418. I’m not saying that hip-hop needs gay rappers or anything, but they need to stop being so close-minded because that will just cause the genre to fail. Look at pop. Pop doesn’t discriminate against people. Look at Lady Gaga, y’know what I mean?
  419. I’m not glorifying it at all, I’m just basically telling you that sometimes I have suicidal thoughts. And maybe I should seek help, or maybe it’s not that deep.
  420. I’m not a gay rights activist.
  421. I’m not a gangster, bro.
  422. I’m here to break boundaries, man. That’s all. I’m here to be the first so that the people after me don’t have to think twice about expressing themselves and being free.
  423. I’m going to be a fashion icon in a minute. I’m not going to do it in a corny manner. I have a voice that speaks for a whole other market – not just black people, but high fashion urban people. I mix street wear with high fashion. It’s never been seen before.
  424. I’m getting my respect as a video director. The fashion industry respects me and knows who I am.
  425. I would not consider myself to be a quote unquote real New York rapper. I don’t even like New York rappers.
  426. I wanted to model when I was younger.
  427. I wanted to appeal to people who’ve never really listened to hip-hop or really given it a chance before. I’ve also tried to incorporate all my favorite lifestyle things in the music. Of course, ‘Fashion Killa’ is one of peoples’ favorites because it just expresses how much I like fashion.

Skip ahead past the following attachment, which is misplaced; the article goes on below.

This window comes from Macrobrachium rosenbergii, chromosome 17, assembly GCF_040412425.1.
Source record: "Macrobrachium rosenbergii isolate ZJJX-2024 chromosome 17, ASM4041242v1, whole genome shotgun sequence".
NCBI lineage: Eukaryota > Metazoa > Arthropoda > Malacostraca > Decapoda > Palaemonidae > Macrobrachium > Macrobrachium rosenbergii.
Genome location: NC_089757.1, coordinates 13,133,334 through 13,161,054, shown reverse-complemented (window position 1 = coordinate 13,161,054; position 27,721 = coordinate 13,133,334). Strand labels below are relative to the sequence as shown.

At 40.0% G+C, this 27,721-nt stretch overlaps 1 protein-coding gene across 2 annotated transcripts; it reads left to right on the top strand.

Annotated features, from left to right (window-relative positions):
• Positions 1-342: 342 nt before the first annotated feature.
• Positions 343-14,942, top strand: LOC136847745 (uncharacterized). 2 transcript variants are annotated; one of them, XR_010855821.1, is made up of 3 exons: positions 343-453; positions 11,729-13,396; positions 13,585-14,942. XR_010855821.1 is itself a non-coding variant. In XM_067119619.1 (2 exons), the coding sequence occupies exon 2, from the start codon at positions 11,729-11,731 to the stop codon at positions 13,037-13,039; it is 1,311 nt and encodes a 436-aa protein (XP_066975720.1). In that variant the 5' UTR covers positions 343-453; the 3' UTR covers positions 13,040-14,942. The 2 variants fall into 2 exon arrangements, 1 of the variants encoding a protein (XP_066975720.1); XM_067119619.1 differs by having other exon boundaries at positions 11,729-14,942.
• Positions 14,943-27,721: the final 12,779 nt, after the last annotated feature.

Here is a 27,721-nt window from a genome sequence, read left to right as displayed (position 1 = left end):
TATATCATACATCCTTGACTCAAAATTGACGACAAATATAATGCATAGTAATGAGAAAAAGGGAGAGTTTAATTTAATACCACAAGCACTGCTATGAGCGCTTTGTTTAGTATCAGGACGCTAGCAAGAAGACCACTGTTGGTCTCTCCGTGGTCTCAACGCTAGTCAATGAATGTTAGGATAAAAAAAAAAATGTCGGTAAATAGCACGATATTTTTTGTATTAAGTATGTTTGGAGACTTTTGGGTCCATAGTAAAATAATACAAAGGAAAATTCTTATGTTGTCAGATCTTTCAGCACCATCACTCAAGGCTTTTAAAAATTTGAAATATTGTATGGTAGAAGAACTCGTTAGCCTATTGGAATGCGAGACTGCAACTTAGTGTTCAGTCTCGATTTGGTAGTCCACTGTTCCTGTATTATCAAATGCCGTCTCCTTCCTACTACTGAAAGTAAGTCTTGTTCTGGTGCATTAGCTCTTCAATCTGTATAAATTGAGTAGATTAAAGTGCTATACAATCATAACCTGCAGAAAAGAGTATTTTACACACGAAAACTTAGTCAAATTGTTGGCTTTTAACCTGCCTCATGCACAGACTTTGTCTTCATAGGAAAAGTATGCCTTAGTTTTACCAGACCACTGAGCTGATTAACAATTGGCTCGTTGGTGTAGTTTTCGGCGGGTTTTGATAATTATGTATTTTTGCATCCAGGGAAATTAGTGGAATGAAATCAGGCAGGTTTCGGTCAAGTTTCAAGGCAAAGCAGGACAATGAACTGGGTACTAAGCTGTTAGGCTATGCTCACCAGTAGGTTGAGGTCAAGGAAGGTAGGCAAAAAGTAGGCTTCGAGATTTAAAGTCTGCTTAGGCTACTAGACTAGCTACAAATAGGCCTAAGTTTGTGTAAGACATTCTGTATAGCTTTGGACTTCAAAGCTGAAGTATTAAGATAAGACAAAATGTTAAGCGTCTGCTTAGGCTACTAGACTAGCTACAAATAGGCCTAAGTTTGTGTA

428. I used to go to Saks, I would go to Bergdorf, I would go to Barneys, I would go to thrift stores in SoHo.
  429. I used to be homophobic, but as I got older, I realized that wasn’t the way to do things. I don’t discriminate against anybody for their sexual preference, for their skin color… that’s immature.
  430. I treat everybody equal, and so I want to be sure that my listeners and my followers do the same if they’re gonna represent me. And if I’m gonna represent them, then I also want to do it in a good way.
  431. I take cabs if I need to get somewhere or I take car service. I don’t drive, I wouldn’t mind riding a bike… People think that because you become an entertainer you gotta have this rock star thug image. I’m an artist, man. I’m going to live like an artist.
  432. I strive for perfection, but I’m not perfect. But what I can say is my morals are totally different than any other 24-year-old rapper my age now. I look at life totally different. A whole other aspect. I have different views and morals on life in general. And opinions.
  433. I represent the kids who come from nothing but who understand it all and love it all. That’s what I represent – those are the cool kids, you know, the kids of tomorrow, because who would’ve known that I’d be who I am today? We are the kids of tomorrow.
  434. I remember one time I went to Craigslist to find something; that’s how bad I wanted it. It was a pair of Raf Simons – this was like 2010. But Raf said he was going to make them for me.